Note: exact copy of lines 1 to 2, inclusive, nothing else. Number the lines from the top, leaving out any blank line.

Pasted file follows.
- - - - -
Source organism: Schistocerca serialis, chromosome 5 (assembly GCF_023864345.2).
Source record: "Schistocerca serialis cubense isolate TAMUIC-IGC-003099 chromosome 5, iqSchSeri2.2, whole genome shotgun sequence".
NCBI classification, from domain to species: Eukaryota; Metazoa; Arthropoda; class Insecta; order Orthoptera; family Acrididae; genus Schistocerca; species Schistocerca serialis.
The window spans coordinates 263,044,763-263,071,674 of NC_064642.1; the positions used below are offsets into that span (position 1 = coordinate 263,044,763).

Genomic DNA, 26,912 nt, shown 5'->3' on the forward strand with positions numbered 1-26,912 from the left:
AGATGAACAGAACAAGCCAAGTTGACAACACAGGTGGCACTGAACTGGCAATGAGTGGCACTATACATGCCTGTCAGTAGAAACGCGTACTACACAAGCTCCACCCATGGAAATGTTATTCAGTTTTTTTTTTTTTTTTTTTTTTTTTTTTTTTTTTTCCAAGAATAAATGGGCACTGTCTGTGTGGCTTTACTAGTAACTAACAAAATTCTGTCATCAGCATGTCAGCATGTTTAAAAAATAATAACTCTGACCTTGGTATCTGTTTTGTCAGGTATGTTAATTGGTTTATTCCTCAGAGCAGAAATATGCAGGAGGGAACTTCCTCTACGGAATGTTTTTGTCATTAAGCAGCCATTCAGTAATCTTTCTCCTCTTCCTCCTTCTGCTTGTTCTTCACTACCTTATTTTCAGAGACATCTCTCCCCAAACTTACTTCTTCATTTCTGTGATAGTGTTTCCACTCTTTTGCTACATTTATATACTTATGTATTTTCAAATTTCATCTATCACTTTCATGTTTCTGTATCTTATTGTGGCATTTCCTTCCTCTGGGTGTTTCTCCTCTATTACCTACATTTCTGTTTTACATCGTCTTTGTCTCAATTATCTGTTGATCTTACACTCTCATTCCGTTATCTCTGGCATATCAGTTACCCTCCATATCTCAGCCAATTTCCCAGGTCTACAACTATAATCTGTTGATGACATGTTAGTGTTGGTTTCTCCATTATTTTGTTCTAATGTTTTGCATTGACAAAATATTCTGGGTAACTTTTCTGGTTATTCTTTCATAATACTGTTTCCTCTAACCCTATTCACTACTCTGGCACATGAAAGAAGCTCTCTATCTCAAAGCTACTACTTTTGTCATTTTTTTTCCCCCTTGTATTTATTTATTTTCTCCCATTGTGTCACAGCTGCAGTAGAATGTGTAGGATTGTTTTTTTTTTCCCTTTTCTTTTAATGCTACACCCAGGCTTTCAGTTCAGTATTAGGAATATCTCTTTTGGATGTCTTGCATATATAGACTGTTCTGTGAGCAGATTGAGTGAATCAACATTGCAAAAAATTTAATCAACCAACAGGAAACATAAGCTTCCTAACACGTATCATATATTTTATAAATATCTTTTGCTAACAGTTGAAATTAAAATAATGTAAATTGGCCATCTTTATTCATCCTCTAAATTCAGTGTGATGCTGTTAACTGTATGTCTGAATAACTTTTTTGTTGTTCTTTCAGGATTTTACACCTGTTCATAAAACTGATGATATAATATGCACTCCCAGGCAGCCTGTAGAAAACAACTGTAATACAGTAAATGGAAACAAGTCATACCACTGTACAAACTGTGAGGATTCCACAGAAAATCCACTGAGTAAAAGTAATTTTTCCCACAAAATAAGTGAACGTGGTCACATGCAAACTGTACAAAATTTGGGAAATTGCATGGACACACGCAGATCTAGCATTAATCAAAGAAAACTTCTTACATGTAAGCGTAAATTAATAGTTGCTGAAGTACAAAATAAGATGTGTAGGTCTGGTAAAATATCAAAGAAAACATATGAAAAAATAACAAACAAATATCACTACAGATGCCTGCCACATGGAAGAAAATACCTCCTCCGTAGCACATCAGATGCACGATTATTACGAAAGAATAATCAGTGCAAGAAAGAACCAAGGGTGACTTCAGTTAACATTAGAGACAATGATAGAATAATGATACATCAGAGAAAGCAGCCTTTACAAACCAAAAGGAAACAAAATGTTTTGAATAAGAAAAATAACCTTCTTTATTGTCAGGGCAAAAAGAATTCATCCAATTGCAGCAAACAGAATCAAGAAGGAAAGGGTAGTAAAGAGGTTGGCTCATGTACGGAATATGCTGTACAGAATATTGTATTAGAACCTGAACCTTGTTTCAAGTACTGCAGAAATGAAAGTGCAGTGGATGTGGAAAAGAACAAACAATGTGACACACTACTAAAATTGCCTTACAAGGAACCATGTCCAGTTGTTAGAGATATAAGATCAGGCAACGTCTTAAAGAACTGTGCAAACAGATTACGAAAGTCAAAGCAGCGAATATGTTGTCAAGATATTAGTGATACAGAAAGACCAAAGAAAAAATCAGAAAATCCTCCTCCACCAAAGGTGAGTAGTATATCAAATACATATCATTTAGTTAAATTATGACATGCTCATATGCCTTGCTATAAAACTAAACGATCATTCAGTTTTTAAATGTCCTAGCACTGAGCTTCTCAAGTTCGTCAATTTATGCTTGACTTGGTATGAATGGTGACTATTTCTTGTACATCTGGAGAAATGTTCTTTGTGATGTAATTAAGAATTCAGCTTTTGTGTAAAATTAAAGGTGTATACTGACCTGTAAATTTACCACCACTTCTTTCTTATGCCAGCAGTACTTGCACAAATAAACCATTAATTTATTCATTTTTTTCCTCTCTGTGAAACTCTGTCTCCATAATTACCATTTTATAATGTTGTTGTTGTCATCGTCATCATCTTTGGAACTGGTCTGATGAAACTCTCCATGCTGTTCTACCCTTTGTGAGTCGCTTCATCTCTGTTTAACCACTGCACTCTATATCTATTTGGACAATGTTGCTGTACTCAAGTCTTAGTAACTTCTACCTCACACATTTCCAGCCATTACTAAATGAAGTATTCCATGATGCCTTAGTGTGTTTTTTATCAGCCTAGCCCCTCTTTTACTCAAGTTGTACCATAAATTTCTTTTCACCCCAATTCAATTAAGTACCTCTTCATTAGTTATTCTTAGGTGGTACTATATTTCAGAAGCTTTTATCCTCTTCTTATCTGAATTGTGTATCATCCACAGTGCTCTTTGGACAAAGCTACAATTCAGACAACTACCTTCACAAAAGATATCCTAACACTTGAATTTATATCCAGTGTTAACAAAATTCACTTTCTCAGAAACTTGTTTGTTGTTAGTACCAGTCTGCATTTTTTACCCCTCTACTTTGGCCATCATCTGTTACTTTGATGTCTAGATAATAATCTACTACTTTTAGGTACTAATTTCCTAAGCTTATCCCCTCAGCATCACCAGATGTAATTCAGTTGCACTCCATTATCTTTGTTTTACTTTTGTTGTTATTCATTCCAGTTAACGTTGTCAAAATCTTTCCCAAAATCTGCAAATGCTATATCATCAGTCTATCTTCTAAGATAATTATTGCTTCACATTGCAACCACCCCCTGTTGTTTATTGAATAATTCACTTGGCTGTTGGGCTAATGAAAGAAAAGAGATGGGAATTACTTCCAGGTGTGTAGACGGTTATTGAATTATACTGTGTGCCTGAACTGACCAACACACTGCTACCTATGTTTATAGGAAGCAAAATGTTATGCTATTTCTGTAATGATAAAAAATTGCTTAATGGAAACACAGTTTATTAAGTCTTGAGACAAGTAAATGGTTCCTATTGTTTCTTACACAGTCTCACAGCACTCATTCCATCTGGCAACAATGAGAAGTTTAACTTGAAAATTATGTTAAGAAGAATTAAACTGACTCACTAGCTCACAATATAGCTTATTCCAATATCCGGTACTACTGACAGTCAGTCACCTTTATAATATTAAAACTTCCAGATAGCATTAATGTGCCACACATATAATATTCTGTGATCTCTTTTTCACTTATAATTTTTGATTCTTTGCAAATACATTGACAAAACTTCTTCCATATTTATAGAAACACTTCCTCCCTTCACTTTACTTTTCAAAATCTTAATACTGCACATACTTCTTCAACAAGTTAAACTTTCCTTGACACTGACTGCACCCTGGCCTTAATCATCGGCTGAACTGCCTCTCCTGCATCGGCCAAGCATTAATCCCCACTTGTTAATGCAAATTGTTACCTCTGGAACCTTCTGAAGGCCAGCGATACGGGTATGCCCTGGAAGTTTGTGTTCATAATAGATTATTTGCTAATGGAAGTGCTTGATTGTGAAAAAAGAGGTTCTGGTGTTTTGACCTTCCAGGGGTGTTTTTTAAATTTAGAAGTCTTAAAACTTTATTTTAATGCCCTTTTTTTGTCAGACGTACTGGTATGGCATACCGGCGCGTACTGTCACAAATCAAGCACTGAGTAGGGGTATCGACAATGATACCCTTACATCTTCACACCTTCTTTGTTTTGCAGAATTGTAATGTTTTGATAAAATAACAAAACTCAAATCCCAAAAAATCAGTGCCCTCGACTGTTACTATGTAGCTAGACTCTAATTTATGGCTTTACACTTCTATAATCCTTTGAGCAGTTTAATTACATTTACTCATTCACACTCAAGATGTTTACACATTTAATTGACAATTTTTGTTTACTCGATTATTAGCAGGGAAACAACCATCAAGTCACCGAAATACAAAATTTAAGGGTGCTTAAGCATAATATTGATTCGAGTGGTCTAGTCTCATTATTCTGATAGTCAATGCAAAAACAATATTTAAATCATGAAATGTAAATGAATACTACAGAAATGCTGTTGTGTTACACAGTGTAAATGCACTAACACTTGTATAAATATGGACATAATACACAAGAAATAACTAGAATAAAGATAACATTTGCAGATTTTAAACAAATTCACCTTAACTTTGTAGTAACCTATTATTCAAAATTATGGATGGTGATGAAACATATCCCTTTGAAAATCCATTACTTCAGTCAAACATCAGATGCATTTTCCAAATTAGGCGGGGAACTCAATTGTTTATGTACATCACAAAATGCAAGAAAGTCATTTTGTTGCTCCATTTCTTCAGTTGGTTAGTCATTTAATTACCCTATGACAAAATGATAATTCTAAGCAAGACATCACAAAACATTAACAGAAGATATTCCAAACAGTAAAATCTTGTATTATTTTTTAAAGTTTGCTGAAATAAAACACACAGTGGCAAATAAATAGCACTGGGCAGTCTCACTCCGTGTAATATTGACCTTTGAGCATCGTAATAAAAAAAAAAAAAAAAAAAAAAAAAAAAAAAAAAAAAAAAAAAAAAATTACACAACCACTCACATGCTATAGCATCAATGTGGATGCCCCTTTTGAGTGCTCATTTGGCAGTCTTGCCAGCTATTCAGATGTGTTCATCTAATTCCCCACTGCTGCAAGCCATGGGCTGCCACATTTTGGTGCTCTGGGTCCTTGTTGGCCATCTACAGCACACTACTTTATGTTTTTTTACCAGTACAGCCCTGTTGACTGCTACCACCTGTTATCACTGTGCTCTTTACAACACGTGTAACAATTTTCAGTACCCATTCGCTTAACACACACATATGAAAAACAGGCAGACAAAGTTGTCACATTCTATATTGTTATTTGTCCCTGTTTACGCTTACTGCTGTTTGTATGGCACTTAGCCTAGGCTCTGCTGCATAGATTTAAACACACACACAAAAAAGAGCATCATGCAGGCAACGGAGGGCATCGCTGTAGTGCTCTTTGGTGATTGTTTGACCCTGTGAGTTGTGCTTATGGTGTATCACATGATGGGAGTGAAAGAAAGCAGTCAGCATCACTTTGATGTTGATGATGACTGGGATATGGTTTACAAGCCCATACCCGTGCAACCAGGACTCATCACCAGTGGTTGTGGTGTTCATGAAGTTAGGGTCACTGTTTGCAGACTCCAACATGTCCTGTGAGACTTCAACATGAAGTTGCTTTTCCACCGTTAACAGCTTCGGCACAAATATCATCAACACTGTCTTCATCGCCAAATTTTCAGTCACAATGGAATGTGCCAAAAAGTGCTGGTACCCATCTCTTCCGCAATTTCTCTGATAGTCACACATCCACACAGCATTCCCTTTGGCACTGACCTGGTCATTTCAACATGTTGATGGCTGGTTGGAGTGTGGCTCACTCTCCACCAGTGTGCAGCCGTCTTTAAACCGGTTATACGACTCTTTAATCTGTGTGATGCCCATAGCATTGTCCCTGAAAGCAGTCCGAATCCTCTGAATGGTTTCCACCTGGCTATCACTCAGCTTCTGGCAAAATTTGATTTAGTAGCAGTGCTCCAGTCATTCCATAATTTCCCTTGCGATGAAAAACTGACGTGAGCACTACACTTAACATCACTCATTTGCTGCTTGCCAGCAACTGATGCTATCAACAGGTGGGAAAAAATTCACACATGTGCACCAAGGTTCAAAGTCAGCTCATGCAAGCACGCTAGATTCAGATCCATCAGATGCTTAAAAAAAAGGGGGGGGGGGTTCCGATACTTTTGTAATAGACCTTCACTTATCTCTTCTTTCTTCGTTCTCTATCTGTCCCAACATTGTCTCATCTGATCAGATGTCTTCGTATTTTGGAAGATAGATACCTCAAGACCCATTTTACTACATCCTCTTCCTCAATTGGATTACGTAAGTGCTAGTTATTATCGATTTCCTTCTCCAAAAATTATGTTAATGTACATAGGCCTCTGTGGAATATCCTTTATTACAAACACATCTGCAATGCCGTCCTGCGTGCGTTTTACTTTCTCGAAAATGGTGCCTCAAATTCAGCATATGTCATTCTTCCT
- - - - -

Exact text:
Source organism: Schistocerca serialis, chromosome 5 (assembly GCF_023864345.2).
Source record: "Schistocerca serialis cubense isolate TAMUIC-IGC-003099 chromosome 5, iqSchSeri2.2, whole genome shotgun sequence".